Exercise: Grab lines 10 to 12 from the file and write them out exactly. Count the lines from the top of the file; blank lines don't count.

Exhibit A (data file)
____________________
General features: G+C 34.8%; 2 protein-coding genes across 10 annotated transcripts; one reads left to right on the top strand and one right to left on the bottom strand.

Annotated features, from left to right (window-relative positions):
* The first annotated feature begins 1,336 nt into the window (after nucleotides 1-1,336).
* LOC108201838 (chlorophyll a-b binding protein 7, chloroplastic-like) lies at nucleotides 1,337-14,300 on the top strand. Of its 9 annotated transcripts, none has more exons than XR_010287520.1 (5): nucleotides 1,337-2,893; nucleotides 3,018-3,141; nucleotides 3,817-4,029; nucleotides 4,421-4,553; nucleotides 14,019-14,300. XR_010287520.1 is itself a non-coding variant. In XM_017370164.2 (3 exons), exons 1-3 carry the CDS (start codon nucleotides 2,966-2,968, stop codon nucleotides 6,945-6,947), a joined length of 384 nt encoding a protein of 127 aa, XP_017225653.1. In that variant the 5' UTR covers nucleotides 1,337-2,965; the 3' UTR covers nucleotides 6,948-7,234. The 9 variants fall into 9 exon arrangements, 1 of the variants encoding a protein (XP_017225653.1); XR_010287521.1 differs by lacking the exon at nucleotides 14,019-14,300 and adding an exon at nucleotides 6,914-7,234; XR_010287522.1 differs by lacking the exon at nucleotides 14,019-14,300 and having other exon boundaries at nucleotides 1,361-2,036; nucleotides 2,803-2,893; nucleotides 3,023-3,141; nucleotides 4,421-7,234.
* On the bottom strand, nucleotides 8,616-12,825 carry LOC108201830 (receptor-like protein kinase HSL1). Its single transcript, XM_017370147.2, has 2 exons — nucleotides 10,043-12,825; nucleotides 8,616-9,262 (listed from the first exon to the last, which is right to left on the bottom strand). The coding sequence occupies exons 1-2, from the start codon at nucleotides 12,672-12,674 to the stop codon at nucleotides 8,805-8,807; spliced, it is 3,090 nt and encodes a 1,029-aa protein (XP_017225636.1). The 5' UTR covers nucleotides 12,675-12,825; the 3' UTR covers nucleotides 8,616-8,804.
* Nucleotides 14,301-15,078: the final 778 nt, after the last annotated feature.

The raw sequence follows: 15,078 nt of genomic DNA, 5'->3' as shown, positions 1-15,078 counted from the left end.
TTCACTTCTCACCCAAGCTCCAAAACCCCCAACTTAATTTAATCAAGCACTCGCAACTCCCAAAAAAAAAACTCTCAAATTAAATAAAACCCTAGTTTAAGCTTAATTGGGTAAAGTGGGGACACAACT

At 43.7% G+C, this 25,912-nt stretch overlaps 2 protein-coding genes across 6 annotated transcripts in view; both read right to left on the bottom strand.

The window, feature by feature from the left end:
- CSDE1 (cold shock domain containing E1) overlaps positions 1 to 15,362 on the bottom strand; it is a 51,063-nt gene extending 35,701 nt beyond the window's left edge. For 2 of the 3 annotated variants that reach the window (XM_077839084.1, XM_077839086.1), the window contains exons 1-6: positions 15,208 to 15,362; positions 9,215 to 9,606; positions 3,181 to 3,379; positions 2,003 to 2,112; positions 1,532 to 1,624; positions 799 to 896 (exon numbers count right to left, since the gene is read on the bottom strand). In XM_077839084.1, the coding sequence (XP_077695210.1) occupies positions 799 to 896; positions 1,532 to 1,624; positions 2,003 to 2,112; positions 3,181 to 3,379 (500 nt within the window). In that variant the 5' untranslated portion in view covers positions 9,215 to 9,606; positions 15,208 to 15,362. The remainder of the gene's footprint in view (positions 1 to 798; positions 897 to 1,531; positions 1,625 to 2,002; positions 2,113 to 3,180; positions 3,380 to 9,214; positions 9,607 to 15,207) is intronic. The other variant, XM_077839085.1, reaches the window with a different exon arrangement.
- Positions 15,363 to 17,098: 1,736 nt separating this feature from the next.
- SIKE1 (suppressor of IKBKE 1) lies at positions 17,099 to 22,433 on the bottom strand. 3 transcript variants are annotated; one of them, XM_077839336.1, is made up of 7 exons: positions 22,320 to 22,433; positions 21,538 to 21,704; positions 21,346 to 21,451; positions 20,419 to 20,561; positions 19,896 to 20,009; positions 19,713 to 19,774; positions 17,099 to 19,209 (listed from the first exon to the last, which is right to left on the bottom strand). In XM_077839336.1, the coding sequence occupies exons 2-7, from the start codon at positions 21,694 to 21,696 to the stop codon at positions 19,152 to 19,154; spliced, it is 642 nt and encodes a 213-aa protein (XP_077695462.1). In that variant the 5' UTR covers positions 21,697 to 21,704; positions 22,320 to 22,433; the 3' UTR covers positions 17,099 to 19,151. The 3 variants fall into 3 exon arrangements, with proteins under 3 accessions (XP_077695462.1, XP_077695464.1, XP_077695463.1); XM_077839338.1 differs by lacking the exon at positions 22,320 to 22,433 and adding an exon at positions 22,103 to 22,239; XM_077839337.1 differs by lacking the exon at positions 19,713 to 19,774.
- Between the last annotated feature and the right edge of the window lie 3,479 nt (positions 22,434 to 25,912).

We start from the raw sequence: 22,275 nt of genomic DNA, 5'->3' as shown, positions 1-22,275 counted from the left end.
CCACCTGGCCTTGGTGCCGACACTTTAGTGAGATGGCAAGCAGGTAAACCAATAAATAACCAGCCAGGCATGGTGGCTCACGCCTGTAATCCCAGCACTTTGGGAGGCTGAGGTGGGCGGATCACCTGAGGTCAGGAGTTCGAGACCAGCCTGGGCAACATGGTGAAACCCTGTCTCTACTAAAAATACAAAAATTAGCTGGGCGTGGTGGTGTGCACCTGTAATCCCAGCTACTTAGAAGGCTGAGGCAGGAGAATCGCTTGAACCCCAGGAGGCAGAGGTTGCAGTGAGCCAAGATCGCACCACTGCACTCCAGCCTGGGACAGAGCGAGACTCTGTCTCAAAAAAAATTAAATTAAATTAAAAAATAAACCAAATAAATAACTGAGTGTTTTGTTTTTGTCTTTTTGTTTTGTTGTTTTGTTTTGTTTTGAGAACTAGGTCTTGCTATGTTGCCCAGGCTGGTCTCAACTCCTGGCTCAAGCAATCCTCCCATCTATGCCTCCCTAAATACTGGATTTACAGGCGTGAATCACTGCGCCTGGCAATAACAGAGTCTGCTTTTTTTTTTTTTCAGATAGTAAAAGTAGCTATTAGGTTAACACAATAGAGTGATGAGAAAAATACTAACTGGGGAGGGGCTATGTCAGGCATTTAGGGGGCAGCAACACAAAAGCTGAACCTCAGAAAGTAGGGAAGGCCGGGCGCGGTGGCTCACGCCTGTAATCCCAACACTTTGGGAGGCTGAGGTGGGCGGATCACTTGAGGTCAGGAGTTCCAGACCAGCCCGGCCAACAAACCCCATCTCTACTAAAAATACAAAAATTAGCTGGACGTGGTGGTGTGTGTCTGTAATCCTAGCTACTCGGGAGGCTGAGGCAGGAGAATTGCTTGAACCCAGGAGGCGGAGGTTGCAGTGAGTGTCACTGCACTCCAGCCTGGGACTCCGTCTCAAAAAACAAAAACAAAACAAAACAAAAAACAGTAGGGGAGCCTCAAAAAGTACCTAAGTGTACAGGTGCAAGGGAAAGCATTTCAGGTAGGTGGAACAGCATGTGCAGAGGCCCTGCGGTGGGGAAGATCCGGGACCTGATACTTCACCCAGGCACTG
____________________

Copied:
The window, feature by feature from the left end:
- CSDE1 (cold shock domain containing E1) overlaps positions 1 to 15,362 on the bottom strand; it is a 51,063-nt gene extending 35,701 nt beyond the window's left edge. For 2 of the 3 annotated variants that reach the window (XM_077839084.1, XM_077839086.1), the window contains exons 1-6: positions 15,208 to 15,362; positions 9,215 to 9,606; positions 3,181 to 3,379; positions 2,003 to 2,112; positions 1,532 to 1,624; positions 799 to 896 (exon numbers count right to left, since the gene is read on the bottom strand). In XM_077839084.1, the coding sequence (XP_077695210.1) occupies positions 799 to 896; positions 1,532 to 1,624; positions 2,003 to 2,112; positions 3,181 to 3,379 (500 nt within the window). In that variant the 5' untranslated portion in view covers positions 9,215 to 9,606; positions 15,208 to 15,362. The remainder of the gene's footprint in view (positions 1 to 798; positions 897 to 1,531; positions 1,625 to 2,002; positions 2,113 to 3,180; positions 3,380 to 9,214; positions 9,607 to 15,207) is intronic. The other variant, XM_077839085.1, reaches the window with a different exon arrangement.
- Positions 15,363 to 17,098: 1,736 nt separating this feature from the next.